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Lab Notes: MediaPipe with Python for Gesture Recognition

This article was co-authored with Nathan Smith and Nick De Luca

Over the past decade, self check-out and ordering kiosks have become increasingly prevalent, and the Covid-19 pandemic only quickened their adoption across the food service and hospitality sectors. One of the key draws of a kiosk (beyond avoiding people, of course) is a large touch-screen, which when paired with an intuitive interface can provide a quick and easy ordering process. Although self service via touch screens is convenient, there are certainly some downsides to this. Many people touch these kiosks throughout the day, leading them to be very unsanitary, with the pandemic only strengthening fears in some people. Another drawback is a kiosk’s lack of flexibility compared to interacting with a human. Users with a language barrier or physical disability may experience more difficulty with these interfaces.

One promising way to build on the touch-screen kiosk is to build a multimodal interface – which processes two or more combined user inputs, such as touch, speech, gaze, or body movements. These additional inputs can provide for a more flexible and inclusive experience for users, and more closely replicate the experience of interacting with a person.

In this article, we will continue our series on Google’s MediaPipe, exploring how we might implement a multimodal user interface to allow users to navigate a kiosk through the use of hand gestures. Our prototypes will be developed in Python for a number of reasons – as covered in our last article, we faced significant hurdles getting MediaPipe for Android working on a variety of systems, especially when trying to run applications on an emulator. Additionally, the development community for MediaPipe is significantly larger for Python than with Android, iOS, Javascript, or others, so working with Python provided us far more examples and tutorials to work from.

MediaPipe Under the Hood

In our previous article, we discussed how Mediapipe’s Hands solution uses machine learning to register a multitude of landmarks on a person’s hand. We also make use of OpenCV to implement live video recording in conjunction with MediaPipe’s image processing. The following pseudocode gives insight into how we go through and draw the landmarks that have been detected.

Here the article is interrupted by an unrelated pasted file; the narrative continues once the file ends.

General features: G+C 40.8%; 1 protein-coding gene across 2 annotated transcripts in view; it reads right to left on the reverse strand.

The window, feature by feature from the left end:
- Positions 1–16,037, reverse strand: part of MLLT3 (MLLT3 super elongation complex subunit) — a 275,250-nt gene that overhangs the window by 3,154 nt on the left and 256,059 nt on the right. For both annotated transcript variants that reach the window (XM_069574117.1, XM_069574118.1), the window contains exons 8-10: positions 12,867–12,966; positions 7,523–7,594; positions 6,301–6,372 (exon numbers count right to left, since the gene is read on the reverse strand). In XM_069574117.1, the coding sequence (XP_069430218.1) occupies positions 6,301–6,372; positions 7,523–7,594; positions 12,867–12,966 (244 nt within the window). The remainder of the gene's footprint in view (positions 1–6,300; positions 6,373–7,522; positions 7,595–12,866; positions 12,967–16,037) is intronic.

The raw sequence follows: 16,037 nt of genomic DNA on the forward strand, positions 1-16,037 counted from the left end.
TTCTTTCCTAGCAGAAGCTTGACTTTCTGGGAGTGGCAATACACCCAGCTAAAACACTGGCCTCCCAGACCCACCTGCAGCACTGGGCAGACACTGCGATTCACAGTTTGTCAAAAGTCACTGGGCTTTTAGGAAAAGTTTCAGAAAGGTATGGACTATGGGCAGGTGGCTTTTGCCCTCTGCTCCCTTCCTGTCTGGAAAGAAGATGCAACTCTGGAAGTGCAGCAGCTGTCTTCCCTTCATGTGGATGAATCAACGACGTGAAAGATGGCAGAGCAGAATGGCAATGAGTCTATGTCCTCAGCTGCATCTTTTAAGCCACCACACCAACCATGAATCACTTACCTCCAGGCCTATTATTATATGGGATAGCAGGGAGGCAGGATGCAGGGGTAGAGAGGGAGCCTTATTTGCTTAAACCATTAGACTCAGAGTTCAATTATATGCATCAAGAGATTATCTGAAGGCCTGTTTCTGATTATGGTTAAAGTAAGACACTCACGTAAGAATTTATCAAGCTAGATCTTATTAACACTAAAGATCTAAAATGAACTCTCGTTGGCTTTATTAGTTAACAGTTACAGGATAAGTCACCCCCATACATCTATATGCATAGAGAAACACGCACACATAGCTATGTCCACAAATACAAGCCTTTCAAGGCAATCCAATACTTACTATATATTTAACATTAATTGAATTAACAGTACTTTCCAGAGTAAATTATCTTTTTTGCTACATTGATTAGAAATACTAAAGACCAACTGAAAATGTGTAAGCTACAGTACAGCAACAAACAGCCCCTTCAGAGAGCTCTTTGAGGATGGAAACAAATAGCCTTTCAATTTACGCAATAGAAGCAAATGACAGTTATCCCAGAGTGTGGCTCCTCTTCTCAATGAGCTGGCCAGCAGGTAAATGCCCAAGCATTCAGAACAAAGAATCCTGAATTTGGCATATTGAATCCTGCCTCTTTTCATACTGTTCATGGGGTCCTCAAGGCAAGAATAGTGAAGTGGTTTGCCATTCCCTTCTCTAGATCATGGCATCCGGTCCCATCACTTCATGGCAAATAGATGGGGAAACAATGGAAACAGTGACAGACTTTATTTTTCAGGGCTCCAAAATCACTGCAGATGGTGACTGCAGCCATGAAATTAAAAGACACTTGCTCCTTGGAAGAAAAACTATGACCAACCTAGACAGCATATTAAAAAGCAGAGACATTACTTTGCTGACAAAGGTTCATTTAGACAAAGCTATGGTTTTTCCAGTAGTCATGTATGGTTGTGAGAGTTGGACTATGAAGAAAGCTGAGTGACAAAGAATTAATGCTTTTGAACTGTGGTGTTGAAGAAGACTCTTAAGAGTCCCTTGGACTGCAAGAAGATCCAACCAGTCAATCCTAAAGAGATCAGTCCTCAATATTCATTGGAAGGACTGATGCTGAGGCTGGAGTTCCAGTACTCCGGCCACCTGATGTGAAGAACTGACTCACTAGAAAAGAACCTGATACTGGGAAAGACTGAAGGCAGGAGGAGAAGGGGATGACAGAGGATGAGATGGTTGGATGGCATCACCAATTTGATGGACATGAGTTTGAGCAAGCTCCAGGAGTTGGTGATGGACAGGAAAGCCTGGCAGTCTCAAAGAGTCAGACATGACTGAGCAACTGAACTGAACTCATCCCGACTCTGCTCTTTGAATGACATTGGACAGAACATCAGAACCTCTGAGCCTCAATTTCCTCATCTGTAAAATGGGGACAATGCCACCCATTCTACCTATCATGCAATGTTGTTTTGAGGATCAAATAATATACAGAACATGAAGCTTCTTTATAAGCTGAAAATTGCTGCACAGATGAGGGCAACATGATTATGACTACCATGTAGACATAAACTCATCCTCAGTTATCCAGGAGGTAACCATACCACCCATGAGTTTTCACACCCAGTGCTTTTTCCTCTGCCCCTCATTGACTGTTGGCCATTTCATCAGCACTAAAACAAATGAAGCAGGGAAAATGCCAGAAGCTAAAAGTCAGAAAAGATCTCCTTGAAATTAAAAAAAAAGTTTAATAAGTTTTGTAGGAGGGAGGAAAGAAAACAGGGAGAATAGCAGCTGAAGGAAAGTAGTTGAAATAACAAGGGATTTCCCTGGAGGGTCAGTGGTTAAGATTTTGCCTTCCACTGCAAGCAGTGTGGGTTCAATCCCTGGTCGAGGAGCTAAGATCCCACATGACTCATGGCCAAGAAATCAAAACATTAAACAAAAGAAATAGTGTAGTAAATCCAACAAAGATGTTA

detectLandMarks(image, hands):
    # Image to output
    new_image = image.copy()

    # Converting image to RGB
    imgRGB = cv2.cvtColor(image, cv2.COLOR_BGR2RGB)
    results = hands.process(imgRGB)

    # Check if landmarks are found
    if results.multi_hand_landmarks:
        # Iterate over the found hands
        for hand_landmarks in results.multi_hand_landmarks:
            # Draw the landmark onto the image
            mp_drawing.draw_landmarks(image = output_image, landmark_list = hand_landmarks)

            return output_image

The function starts by retrieving an image, and then iterates through each landmark, drawing it if it is visible in the camera’s view. A before and after photo is then produced. The images below are taken in rather poor lighting, however, the incredible accuracy of the landmark and connection placement can still be seen.

Landmarks being drawn over an unoccluded, open hand

Another important bonus with the Hands solution is that even occluded hand landmarks can be placed very accurately. For example, in the image below, we will see how the program pinpoints hidden landmarks on a fist.

Landmarks being drawn over an occluded, closed fist. Landmarks are placed on each of the knuckles, and the placement of the finger tips are accurately predicted despite not being seen in the image.

Even with gestures where some hand landmarks may be hidden from the human eye, MediaPipe’s Hands solution still boasts extremely accurate landmark placement and prediction.

As a first experiment in gesture recognition, we’ll build a simple gesture recognition app that doesn’t make use of any further machine learning. This can be done by keeping track of the relative positioning of different landmarks on the hand, which will tell us if certain fingers are being extended or making any other sort of motion.